1 September 2006 Imazamox application timing for small broomrape (Orobanche minor) control in red clover
Hanan Eizenberg, Jed B. Colquhoun, Carol A. Mallory-Smith
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Broomrapes (Orobanche spp.) are chlorophyll-lacking root parasites of many dicotyledonous species and cause severe damage to vegetable and field crops from several botanic families such as Fabaceae, Solanaceae, Compositae, and Umbelliferae. In Oregon, small broomrape has been identified as a parasite of red clover. In Oregon field studies, small broomrape control was excellent when imazamox was applied postemergence to red clover but preemergence to small broomrape. Temperature is one of the main factors that affect broomrape development. The objective of this study was to optimize small broomrape chemical control in red clover based on growing degree days (GDD). The study was conducted in controlled temperature conditions. Red clover plants were grown in soil artificially infested with small broomrape seeds. Imazamox was applied at 800, 1,000, 1,200, and 1,400 GDD. There was no injury to red clover from any imazamox treatment at any of the application timings. Small broomrape shoot emergence was reduced where imazamox was applied compared to the untreated control. Early imazamox applications reduced small broomrape biomass more than later applications. Control was greatest when imazamox was applied at 20 g ai ha−1 at 1,000 GDD. This application controlled small broomrape for 800 GDD after initial treatment. However, season-long control would require an additional treatment. This model predicts the optimal timing and rate of imazamox application for small broomrape control in red clover.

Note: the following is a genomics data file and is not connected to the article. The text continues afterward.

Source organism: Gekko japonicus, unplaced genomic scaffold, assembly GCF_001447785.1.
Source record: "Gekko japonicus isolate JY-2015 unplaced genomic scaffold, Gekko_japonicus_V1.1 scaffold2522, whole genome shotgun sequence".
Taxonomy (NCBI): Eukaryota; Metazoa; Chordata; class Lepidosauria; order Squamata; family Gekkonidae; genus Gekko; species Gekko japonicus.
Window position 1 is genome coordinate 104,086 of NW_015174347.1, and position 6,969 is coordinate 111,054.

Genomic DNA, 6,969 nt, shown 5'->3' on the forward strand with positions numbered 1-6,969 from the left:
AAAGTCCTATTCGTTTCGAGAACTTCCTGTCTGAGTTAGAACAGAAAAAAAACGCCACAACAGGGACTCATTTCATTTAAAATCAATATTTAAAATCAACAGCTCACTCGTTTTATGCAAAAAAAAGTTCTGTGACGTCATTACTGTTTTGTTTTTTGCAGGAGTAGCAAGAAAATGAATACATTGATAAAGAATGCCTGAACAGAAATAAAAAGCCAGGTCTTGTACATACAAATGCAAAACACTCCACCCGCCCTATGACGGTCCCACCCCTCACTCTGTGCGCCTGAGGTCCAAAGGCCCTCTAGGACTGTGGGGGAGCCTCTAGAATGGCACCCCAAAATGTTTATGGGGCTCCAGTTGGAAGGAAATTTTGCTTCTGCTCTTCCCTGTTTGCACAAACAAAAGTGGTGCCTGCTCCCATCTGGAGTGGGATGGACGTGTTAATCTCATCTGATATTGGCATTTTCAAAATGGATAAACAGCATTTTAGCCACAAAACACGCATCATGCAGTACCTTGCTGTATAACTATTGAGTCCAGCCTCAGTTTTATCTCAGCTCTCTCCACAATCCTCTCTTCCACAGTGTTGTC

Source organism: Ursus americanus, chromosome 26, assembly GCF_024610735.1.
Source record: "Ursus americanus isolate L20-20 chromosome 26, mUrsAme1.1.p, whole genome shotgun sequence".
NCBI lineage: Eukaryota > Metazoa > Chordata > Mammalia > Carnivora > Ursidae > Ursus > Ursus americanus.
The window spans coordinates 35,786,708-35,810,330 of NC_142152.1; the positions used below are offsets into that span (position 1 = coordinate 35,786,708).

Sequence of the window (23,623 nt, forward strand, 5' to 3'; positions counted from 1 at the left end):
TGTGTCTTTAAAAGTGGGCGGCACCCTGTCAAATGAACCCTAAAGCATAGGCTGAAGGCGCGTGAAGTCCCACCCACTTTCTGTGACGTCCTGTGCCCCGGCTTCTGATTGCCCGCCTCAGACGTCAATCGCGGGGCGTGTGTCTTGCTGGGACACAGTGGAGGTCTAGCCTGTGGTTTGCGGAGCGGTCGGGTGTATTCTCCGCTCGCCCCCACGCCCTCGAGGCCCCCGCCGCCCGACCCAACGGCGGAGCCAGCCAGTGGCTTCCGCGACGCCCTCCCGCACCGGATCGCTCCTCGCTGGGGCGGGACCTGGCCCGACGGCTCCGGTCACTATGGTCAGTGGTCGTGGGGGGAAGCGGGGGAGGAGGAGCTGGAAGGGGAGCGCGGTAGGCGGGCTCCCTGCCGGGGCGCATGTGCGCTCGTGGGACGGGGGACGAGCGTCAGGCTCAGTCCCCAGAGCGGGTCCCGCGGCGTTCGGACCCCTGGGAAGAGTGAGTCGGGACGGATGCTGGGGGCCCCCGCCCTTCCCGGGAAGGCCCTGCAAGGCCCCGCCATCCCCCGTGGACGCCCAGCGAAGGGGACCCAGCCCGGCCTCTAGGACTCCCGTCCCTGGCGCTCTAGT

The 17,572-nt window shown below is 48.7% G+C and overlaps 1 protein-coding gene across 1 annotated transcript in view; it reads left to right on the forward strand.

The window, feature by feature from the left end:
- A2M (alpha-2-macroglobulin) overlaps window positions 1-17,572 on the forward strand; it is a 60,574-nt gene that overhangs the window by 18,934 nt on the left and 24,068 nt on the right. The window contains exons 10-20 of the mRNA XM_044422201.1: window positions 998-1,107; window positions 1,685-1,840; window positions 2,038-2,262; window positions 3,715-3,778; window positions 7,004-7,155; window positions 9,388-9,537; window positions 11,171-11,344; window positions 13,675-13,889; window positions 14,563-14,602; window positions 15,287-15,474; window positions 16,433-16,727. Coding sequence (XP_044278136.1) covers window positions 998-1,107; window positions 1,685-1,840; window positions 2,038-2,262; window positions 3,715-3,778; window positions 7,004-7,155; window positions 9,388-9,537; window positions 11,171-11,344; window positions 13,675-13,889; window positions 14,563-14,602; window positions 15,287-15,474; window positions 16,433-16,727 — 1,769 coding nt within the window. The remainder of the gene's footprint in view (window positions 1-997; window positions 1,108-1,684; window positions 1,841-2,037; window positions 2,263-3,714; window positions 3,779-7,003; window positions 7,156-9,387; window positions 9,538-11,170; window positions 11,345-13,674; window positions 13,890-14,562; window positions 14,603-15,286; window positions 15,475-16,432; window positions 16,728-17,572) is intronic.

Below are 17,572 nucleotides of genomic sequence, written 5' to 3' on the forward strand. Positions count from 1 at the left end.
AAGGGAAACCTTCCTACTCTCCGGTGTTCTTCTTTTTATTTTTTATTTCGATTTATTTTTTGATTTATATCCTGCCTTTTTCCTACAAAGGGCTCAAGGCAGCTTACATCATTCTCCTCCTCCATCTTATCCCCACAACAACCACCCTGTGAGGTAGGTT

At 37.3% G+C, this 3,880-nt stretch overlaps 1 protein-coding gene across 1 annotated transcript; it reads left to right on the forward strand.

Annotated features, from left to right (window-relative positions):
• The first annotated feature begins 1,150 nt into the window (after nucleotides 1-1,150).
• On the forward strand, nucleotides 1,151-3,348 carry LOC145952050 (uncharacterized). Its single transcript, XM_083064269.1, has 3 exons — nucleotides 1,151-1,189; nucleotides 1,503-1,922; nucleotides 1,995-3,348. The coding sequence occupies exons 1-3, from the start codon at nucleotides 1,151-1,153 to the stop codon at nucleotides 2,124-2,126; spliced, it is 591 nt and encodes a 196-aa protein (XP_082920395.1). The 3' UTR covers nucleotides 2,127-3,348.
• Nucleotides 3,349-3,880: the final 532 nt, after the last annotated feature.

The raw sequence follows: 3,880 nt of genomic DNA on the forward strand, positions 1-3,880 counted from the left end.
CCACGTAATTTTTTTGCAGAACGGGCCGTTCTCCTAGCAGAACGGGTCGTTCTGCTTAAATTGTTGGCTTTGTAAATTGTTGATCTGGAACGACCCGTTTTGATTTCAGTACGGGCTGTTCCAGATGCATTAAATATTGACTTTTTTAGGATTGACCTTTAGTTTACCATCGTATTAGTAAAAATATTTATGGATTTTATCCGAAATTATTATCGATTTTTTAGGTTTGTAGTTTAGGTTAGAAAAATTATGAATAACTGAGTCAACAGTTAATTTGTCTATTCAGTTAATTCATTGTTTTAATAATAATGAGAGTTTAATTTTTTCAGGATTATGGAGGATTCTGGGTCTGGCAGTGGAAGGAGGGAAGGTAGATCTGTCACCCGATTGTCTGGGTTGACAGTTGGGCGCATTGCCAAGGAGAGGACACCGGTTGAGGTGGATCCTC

Nomenclature: Imazamox; small broomrape, Orobanche minor J. E. Smith ORAMI; red clover, Trifolium pratense L. TRFPR.

Hanan Eizenberg, Jed B. Colquhoun, and Carol A. Mallory-Smith "Imazamox application timing for small broomrape (Orobanche minor) control in red clover," Weed Science 54(5), 923-927, (1 September 2006). https://doi.org/10.1614/WS-05-151R.1
Received: 11 October 2005; Accepted: 1 May 2006; Published: 1 September 2006
growing degree days
parasitic plant
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